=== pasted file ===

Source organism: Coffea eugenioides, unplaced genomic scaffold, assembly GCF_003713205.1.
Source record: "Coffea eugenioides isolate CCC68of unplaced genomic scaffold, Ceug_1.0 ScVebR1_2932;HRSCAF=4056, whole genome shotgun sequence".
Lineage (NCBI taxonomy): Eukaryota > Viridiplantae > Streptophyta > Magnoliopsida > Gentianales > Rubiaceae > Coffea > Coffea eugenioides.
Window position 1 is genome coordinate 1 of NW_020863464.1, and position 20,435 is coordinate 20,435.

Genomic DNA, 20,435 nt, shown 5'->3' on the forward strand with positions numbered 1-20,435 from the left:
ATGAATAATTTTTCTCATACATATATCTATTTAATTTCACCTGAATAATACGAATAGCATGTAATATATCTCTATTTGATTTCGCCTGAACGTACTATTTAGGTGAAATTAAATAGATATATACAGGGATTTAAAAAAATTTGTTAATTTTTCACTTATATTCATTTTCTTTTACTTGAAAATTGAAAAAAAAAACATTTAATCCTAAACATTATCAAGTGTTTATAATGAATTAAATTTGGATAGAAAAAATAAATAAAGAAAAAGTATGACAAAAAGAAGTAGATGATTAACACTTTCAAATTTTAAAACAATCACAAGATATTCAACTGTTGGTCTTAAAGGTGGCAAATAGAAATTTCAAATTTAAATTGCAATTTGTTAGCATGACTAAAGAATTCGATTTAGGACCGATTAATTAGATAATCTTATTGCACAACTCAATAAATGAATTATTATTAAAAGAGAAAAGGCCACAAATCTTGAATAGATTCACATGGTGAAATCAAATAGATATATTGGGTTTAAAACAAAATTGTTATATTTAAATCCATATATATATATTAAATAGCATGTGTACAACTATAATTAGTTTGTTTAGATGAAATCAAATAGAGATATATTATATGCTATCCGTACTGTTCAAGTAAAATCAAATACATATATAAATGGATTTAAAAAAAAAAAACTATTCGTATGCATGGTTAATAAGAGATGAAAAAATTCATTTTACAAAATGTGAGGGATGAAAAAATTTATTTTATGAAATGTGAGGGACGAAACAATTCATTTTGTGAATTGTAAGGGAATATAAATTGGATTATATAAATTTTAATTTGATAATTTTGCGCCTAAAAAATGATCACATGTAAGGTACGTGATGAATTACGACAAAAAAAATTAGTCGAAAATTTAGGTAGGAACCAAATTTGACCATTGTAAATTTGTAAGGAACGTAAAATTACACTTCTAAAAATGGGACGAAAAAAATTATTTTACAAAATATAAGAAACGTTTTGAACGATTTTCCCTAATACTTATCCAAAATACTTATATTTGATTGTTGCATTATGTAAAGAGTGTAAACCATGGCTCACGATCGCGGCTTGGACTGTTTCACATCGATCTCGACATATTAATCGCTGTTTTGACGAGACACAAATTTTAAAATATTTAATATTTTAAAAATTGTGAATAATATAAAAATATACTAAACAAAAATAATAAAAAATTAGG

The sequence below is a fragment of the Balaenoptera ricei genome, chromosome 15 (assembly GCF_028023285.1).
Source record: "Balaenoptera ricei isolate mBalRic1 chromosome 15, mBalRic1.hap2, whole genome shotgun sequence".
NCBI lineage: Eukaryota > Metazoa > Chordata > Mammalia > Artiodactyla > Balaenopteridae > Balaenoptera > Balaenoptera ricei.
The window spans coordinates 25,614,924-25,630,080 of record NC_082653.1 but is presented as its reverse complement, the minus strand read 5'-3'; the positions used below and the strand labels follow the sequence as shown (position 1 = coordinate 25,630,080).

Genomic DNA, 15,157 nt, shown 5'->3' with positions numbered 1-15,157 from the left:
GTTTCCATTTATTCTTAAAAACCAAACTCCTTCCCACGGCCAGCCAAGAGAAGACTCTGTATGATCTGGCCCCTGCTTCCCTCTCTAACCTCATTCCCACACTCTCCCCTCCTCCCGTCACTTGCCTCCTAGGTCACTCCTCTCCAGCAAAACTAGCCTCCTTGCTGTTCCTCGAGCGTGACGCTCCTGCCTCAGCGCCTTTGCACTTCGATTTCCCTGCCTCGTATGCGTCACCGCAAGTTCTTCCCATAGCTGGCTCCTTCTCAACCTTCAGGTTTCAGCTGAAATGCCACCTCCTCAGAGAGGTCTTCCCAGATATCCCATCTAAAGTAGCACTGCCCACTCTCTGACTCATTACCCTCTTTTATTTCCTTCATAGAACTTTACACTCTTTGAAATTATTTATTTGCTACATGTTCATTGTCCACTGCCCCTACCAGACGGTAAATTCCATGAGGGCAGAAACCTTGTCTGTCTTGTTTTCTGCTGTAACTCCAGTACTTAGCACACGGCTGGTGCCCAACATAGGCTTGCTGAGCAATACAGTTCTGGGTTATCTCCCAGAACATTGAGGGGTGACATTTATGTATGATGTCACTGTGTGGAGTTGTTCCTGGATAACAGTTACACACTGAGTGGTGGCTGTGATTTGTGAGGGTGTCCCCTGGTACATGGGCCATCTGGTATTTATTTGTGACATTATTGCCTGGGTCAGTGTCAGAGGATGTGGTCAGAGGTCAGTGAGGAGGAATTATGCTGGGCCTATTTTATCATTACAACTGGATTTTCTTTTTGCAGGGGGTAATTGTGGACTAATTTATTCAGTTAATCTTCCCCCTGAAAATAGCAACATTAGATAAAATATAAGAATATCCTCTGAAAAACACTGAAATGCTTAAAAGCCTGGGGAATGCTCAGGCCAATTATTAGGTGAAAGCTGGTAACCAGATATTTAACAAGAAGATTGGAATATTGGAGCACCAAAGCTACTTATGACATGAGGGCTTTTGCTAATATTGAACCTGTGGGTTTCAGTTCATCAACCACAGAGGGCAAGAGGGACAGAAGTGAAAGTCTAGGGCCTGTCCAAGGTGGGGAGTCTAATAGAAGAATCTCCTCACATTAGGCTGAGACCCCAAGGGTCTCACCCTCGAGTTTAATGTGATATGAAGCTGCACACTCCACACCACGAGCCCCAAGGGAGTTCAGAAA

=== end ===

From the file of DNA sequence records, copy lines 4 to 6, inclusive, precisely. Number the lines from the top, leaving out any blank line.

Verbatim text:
Window position 1 is genome coordinate 1 of NW_020863464.1, and position 20,435 is coordinate 20,435.

Genomic DNA, 20,435 nt, shown 5'->3' on the forward strand with positions numbered 1-20,435 from the left:
ATGAATAATTTTTCTCATACATATATCTATTTAATTTCACCTGAATAATACGAATAGCATGTAATATATCTCTATTTGATTTCGCCTGAACGTACTATTTAGGTGAAATTAAATAGATATATACAGGGATTTAAAAAAATTTGTTAATTTTTCACTTATATTCATTTTCTTTTACTTGAAAATTGAAAAAAAAAACATTTAATCCTAAACATTATCAAGTGTTTATAATGAATTAAATTTGGATAGAAAAAATAAATAAAGAAAAAGTATGACAAAAAGAAGTAGATGATTAACACTTTCAAATTTTAAAACAATCACAAGATATTCAACTGTTGGTCTTAAAGGTGGCAAATAGAAATTTCAAATTTAAATTGCAATTTGTTAGCATGACTAAAGAATTCGATTTAGGACCGATTAATTAGATAATCTTATTGCACAACTCAATAAATGAATTATTATTAAAAGAGAAAAGGCCACAAATCTTGAATAGATTCACATGGTGAAATCAAATAGATATATTGGGTTTAAAACAAAATTGTTATATTTAAATCCATATATATATATTAAATAGCATGTGTACAACTATAATTAGTTTGTTTAGATGAAATCAAATAGAGATATATTATATGCTATCCGTACTGTTCAAGTAAAATCAAATACATATATAAATGGATTTAAAAAAAAAAAACTATTCGTATGCATGGTTAATAAGAGATGAAAAAATTCATTTTACAAAATGTGAGGGATGAAAAAATTTATTTTATGAAATGTGAGGGACGAAACAATTCATTTTGTGAATTGTAAGGGAATATAAATTGGATTATATAAATTTTAATTTGATAATTTTGCGCCTAAAAAATGATCACATGTAAGGTACGTGATGAATTACGACAAAAAAAATTAGTCGAAAATTTAGGTAGGAACCAAATTTGACCATTGTAAATTTGTAAGGAACGTAAAATTACACTTCTAAAAATGGGACGAAAAAAATTATTTTACAAAATATAAGAAACGTTTTGAACGATTTTCCCTAATACTTATCCAAAATACTTATATTTGATTGTTGCATTATGTAAAGAGTGTAAACCATGGCTCACGATCGCGGCTTGGACTGTTTCACATCGATCTCGACATATTAATCGCTGTTTTGACGAGACACAAATTTTAAAATATTTAATATTTTAAAAATTGTGAATAATATAAAAATATACTAAACAAAAATAATAAAAAATTAGG